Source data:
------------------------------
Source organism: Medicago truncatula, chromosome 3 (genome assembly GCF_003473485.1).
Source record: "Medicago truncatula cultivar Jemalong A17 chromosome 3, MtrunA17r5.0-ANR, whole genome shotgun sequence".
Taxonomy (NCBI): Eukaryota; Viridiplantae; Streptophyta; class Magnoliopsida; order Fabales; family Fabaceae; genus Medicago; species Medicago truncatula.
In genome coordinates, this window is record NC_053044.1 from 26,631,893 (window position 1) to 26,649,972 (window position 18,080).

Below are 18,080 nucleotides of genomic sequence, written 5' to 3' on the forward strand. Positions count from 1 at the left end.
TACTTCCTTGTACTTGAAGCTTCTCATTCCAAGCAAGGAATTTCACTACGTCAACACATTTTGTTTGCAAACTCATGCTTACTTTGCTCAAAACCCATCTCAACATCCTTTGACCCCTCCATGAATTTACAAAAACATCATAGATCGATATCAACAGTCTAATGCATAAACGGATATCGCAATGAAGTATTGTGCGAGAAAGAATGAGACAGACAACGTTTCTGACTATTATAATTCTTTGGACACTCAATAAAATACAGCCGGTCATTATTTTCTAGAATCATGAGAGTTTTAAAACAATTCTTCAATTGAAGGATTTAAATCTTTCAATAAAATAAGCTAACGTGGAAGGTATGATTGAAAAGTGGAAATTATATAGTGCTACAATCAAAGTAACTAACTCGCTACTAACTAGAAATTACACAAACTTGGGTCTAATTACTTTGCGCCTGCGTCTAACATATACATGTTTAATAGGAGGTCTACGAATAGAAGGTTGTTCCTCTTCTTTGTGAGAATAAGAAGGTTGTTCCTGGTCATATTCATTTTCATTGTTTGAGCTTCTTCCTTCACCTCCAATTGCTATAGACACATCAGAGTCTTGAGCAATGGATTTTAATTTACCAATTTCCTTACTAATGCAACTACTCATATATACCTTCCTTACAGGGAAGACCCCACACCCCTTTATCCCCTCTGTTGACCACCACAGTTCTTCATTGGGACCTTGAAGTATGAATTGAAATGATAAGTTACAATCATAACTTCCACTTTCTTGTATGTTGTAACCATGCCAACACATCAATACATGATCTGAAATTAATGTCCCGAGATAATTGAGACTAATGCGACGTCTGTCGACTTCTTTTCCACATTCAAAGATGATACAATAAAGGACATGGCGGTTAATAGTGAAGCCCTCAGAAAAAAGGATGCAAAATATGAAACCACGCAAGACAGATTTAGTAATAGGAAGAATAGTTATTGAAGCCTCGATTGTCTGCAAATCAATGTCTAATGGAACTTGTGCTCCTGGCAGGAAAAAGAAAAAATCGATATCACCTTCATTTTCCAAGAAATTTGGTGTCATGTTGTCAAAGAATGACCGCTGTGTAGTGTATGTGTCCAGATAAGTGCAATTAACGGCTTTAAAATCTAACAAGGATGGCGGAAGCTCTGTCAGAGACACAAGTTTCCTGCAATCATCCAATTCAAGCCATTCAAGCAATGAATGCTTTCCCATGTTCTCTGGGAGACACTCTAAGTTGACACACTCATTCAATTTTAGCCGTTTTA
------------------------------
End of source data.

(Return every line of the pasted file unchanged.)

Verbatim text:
Source organism: Medicago truncatula, chromosome 3 (genome assembly GCF_003473485.1).
Source record: "Medicago truncatula cultivar Jemalong A17 chromosome 3, MtrunA17r5.0-ANR, whole genome shotgun sequence".
Taxonomy (NCBI): Eukaryota; Viridiplantae; Streptophyta; class Magnoliopsida; order Fabales; family Fabaceae; genus Medicago; species Medicago truncatula.
In genome coordinates, this window is record NC_053044.1 from 26,631,893 (window position 1) to 26,649,972 (window position 18,080).

Below are 18,080 nucleotides of genomic sequence, written 5' to 3' on the forward strand. Positions count from 1 at the left end.
TACTTCCTTGTACTTGAAGCTTCTCATTCCAAGCAAGGAATTTCACTACGTCAACACATTTTGTTTGCAAACTCATGCTTACTTTGCTCAAAACCCATCTCAACATCCTTTGACCCCTCCATGAATTTACAAAAACATCATAGATCGATATCAACAGTCTAATGCATAAACGGATATCGCAATGAAGTATTGTGCGAGAAAGAATGAGACAGACAACGTTTCTGACTATTATAATTCTTTGGACACTCAATAAAATACAGCCGGTCATTATTTTCTAGAATCATGAGAGTTTTAAAACAATTCTTCAATTGAAGGATTTAAATCTTTCAATAAAATAAGCTAACGTGGAAGGTATGATTGAAAAGTGGAAATTATATAGTGCTACAATCAAAGTAACTAACTCGCTACTAACTAGAAATTACACAAACTTGGGTCTAATTACTTTGCGCCTGCGTCTAACATATACATGTTTAATAGGAGGTCTACGAATAGAAGGTTGTTCCTCTTCTTTGTGAGAATAAGAAGGTTGTTCCTGGTCATATTCATTTTCATTGTTTGAGCTTCTTCCTTCACCTCCAATTGCTATAGACACATCAGAGTCTTGAGCAATGGATTTTAATTTACCAATTTCCTTACTAATGCAACTACTCATATATACCTTCCTTACAGGGAAGACCCCACACCCCTTTATCCCCTCTGTTGACCACCACAGTTCTTCATTGGGACCTTGAAGTATGAATTGAAATGATAAGTTACAATCATAACTTCCACTTTCTTGTATGTTGTAACCATGCCAACACATCAATACATGATCTGAAATTAATGTCCCGAGATAATTGAGACTAATGCGACGTCTGTCGACTTCTTTTCCACATTCAAAGATGATACAATAAAGGACATGGCGGTTAATAGTGAAGCCCTCAGAAAAAAGGATGCAAAATATGAAACCACGCAAGACAGATTTAGTAATAGGAAGAATAGTTATTGAAGCCTCGATTGTCTGCAAATCAATGTCTAATGGAACTTGTGCTCCTGGCAGGAAAAAGAAAAAATCGATATCACCTTCATTTTCCAAGAAATTTGGTGTCATGTTGTCAAAGAATGACCGCTGTGTAGTGTATGTGTCCAGATAAGTGCAATTAACGGCTTTAAAATCTAACAAGGATGGCGGAAGCTCTGTCAGAGACACAAGTTTCCTGCAATCATCCAATTCAAGCCATTCAAGCAATGAATGCTTTCCCATGTTCTCTGGGAGACACTCTAAGTTGACACACTCATTCAATTTTAGCCGTTTTA